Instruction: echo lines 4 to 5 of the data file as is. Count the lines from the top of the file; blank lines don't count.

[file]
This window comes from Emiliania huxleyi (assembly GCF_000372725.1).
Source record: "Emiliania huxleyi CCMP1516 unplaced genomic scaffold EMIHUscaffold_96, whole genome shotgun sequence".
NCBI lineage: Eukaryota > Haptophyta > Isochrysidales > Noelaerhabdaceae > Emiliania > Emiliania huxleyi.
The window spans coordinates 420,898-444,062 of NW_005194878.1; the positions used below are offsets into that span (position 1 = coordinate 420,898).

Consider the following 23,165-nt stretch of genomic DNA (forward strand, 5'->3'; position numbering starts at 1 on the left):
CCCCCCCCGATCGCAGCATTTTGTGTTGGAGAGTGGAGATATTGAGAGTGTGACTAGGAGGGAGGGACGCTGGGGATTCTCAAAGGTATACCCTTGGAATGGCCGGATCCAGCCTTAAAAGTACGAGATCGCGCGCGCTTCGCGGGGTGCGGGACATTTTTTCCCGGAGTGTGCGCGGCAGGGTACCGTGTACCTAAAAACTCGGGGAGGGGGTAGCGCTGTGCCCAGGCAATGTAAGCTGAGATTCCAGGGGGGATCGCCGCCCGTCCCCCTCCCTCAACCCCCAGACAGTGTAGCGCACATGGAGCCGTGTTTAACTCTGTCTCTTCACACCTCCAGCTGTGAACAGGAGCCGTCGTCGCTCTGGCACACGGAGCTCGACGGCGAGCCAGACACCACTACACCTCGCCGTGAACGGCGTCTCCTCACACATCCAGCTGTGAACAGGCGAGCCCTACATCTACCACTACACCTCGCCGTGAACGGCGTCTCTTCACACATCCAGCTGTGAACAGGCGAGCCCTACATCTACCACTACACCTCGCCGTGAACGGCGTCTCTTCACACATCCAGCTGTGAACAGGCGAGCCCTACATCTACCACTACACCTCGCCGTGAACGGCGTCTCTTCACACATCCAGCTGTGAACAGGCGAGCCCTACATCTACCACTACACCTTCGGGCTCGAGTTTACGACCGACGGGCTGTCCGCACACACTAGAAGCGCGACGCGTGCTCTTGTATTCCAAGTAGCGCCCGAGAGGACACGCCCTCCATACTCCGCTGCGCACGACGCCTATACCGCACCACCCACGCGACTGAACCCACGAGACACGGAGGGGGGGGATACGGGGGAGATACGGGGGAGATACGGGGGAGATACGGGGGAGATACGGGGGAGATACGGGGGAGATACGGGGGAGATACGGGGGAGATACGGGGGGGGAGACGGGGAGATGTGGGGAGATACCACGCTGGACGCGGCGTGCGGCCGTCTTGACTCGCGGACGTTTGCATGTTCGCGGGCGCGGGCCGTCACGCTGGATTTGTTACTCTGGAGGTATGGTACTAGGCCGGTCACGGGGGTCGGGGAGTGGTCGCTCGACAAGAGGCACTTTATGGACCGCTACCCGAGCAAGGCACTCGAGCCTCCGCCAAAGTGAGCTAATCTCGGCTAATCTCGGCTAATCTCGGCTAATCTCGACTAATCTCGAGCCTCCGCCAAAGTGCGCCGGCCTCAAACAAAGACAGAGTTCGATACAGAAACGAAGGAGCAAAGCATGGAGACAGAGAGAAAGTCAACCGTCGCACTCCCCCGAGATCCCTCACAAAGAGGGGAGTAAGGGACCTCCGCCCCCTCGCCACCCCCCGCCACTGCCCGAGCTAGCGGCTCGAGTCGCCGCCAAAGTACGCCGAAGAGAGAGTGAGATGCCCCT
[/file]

The window spans coordinates 420,898-444,062 of NW_005194878.1; the positions used below are offsets into that span (position 1 = coordinate 420,898).

Consider the following 23,165-nt stretch of genomic DNA (forward strand, 5'->3'; position numbering starts at 1 on the left):